Last Friday, we hosted a Mosel-Saar-Ruwer tasting to a full house. That in itself is exciting because we are getting such a following for German wines that we can do special regional tastings and still get a crowd who is interested. A crowd who knows the difference between Mosel and Rheingau and wants to taste just one region. Completely awesome. We're getting to almost that level reached by France and Italy, where people will flock to us to just taste Rhone wines, or Bordeaux, or Burgundy, or Tuscany, or Piedmont.
We started the tasting off with just one wine, a Qualitatswein by Saar producer Zilliken, the 2006 Zilliken Butterfly Riesling Medium-dry. This was just an intro wine to get people's palates adjusted to what they were about to experience. I didn't get much of a reaction from the audience on this one, just a general acceptance. I had a feeling this crowd was looking for much more tonight than some estate Rieslings, and I was right. Medium-dry Qualitatswein was not why they ventured out in the cold story night tonight. They were looking for Spatleses. Fortunately, I had 6 of them ready to be tasted.
But first, Kabinett wines. We tasted one from the Mosel and one from the Ruwer. We compared 2006 Schloss Lieser Estate Riesling Kabinett with 2006 Karthauserhof Eitelsbacher Karthauserhofberg Riesling Kabinett. Two very different wines. The Schloss Lieser was full and rich and sweet with peaches and red apples and almost a bit of strawberry. The Karthauserhof was like light mineral water with a spritz of nectarines. This showed the difference between the warmer Mosel and the cooler Ruwer.
Next we had 3 flights of Spatlese. The first flight paired two wines from Piesporter Goldtropfchen, the 2006 Reuscher-Haart Piesporter Goldtropfchen Riesling Spatlese and the 2006 Reinhold Haart Piesporter Goldtropfchen Erste Lage Riesling Spatlese. This was to demonstrate (a) there are many different owners of a piece of Goldtropfchen, (b) why Reinhold Haart reigns supreme here, among all these different owners, (c) why Haart is in both names (the Haart family has been in Piesport for 600 years) and (d) the similar flavor profile (though different intensity) of these two Rieslings from this same famous vineyard. Needless to say, the Reinhold Haart stole the show. I thought there might be one or two tasters that would argue that the Reuscher-Haart at half the price was a better bargain, but no one said this; more said that though they appreciated the Reuscher-Haart, they could tell why the Reinhold Haart was much, much better. More integrated, more beautifully put together, with a mouthfeel that went on and on, delivering a lot of good stuff.
Next flight was two Fritz Haags - the 2006 Fritz Haag Brauneberger Juffer Riesling Spatlese versus the 2006 Fritz Haag Brauneberger Juffer Sonnenuhr Riesling Spatlese. Both showed great, but the Sonnenuhr was a bit closed on the nose and probably needed some decanting (which I didn't do with any of the wines.) Both wines were well received, as they showed sweet fruit along with great structure and roundness, lots of extract.
The final Spatlese flight was two Joh. Jos. Prum wines: 2006 Joh. Jos. Prum Wehlener Sonnenuhr Riesling Spatlese versus the same wine but 3 years older - 2003 Joh. Jos. Prum Wehlener Sonnenuhr Riesling Spatlese. There was some disagreement among the tasters as to which wine they preferred, the one with more age on it or the newly released one. It seemed there was slightly more in the group who preferred the 2003 with its slightly more developed character. The 2006 of course had that characteristic sulfury aroma, though it was not overpowering, but it was so young it didn't show too much of anything. This flight didn't seem to blow anyone away nor did it seem to show anyone the magnificence of J.J. Prum wines so perhaps it was a bust and a waste to open these - but hell, it was fun anyway. And a learning experience.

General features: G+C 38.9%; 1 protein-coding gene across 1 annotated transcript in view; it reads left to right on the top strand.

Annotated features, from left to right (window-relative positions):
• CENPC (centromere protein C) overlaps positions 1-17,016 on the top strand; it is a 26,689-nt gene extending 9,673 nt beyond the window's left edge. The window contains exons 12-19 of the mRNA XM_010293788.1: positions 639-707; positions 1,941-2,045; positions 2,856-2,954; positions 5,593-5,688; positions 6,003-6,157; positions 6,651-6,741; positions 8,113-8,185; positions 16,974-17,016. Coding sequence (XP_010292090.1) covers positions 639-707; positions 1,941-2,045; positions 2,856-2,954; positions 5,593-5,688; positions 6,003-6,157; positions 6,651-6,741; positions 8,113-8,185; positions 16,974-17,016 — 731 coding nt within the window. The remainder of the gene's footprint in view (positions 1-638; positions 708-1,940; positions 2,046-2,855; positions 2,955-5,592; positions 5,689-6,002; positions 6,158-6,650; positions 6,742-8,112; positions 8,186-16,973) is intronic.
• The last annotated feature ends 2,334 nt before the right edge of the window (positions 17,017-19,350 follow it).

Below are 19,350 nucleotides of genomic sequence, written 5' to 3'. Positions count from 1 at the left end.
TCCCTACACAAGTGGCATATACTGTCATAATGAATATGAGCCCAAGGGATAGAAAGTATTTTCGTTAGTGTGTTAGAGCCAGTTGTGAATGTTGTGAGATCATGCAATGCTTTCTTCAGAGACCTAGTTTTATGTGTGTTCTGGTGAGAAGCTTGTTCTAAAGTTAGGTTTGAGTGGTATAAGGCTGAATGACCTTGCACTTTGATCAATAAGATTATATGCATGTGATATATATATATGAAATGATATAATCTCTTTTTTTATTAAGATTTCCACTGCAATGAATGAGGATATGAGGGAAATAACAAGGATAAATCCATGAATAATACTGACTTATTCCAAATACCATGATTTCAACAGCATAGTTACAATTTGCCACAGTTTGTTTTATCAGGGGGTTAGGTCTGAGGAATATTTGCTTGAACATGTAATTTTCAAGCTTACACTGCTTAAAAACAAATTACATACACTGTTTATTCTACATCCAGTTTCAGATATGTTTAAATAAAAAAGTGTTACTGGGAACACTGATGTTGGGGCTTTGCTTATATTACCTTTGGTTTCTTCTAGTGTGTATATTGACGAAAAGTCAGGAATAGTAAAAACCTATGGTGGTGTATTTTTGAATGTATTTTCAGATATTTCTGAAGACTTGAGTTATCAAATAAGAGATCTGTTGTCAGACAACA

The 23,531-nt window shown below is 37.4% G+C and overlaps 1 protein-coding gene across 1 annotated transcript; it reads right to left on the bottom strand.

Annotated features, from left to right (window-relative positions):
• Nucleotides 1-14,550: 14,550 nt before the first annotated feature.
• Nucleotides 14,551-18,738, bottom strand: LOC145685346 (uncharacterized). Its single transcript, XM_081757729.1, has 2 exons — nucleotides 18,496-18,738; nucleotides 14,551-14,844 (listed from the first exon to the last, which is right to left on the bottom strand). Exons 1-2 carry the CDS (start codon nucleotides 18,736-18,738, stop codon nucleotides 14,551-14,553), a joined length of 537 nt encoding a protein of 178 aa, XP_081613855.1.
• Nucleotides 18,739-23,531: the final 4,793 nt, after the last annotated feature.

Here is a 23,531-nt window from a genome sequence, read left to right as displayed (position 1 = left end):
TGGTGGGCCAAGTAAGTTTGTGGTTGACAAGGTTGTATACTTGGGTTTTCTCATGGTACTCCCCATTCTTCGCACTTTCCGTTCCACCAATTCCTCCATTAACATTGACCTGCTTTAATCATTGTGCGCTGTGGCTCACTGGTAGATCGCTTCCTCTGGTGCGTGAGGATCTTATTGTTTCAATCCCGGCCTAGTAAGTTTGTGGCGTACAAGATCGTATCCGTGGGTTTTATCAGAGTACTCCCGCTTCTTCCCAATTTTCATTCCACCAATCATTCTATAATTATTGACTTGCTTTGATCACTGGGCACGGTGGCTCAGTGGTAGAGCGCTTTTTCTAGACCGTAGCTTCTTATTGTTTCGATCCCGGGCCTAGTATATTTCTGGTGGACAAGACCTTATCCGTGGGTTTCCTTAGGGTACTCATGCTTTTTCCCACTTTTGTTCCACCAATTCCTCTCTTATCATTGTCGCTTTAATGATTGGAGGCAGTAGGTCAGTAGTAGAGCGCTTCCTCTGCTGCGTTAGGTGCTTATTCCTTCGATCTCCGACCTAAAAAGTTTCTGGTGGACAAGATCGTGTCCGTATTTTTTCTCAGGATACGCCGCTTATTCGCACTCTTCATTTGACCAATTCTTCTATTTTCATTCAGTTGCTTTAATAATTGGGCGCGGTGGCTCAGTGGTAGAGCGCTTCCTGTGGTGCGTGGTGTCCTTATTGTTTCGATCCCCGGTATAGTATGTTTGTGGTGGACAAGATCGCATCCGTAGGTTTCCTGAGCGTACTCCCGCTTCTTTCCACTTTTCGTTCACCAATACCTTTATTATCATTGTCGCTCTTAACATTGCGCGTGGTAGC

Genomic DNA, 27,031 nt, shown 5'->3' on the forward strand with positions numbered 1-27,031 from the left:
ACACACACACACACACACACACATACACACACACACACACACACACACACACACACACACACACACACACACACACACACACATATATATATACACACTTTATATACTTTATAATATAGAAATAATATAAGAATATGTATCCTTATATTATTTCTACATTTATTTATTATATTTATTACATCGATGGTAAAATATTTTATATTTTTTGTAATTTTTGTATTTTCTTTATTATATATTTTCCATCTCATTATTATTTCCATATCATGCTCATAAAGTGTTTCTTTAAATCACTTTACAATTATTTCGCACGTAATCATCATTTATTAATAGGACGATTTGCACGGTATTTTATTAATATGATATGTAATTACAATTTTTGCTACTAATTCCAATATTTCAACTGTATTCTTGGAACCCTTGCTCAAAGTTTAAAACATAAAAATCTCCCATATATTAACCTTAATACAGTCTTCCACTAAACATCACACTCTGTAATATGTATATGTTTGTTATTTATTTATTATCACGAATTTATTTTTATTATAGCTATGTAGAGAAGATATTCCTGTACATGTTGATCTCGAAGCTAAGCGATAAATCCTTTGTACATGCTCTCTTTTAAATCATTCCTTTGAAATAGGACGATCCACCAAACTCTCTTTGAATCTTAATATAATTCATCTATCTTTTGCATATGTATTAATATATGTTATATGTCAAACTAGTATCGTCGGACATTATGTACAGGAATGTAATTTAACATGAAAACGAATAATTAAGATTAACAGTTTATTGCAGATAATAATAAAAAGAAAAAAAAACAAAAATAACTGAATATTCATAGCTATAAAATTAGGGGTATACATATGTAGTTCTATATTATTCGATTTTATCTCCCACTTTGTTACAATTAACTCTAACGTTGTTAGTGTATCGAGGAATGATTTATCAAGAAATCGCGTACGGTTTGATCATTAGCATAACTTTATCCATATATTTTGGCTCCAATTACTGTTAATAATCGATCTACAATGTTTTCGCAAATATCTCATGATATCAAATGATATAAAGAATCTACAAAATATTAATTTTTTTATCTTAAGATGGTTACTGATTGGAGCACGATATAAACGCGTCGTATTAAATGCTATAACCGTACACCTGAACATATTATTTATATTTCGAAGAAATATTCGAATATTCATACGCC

So after 6 Spatleses, we moved onto a flight which included an Auslese and an Auslese Goldkapsel (GKA). We had 2006 Monchhof Urziger Wurzgarten Riesling Auslese and 2006 Milz Trittenheimer Leiterchen Riesling Auslese GKA. Both were nice with blue cheese and pate, but did not really stun anyone in the audience. There was good botrytis in both wines and a whole lot of sweetness, but maybe not the mouthfeel folks were looking for. I tend to agree. I think up until this point, more people were impressed with the Reinhold Haart Spatlese and the Haag Juffer Spatlese.
Finally, the final wine of the night was to be revealed. It was the 1979 Karthauserhof Eitelsbacher Kronenberg Riesling Auslese which is pictured above. I asked the group to remember the taste of the Karthauserhof Kabinett that was wine #3 earlier when they tasted it, so they could compare what this house did with this wine which is 29 years old now. The aroma of this wine filled the glass with pie spices, celery, honey, mandarine orange, and toffee. On the palate, the wine is medium-full in body, rich in flavors, medium-dry, fresh, developed, and complex. The wine reminds me a bit of old white Burgundy. This was turning out to be the Wine of the Night, with the crowd going wild and really savoring this very different wine. It was great fun to show this wine after an evening of new releases. This wine could be enjoyed with a great meal featuring foie gras, pheasant, sweetbreads, wild boar or all the above - it could hold up to those.
All in all, it was a great night of stunning wines from a magnificent region. We'll have more of these regional tastings, the next being Wednesday March 26, when we taste wines of the Rheingau region, and have guest speaker Karina Stuhler from Weingut Robert Weil lead us through a tasting of the world-renown Robert Weil Rieslings.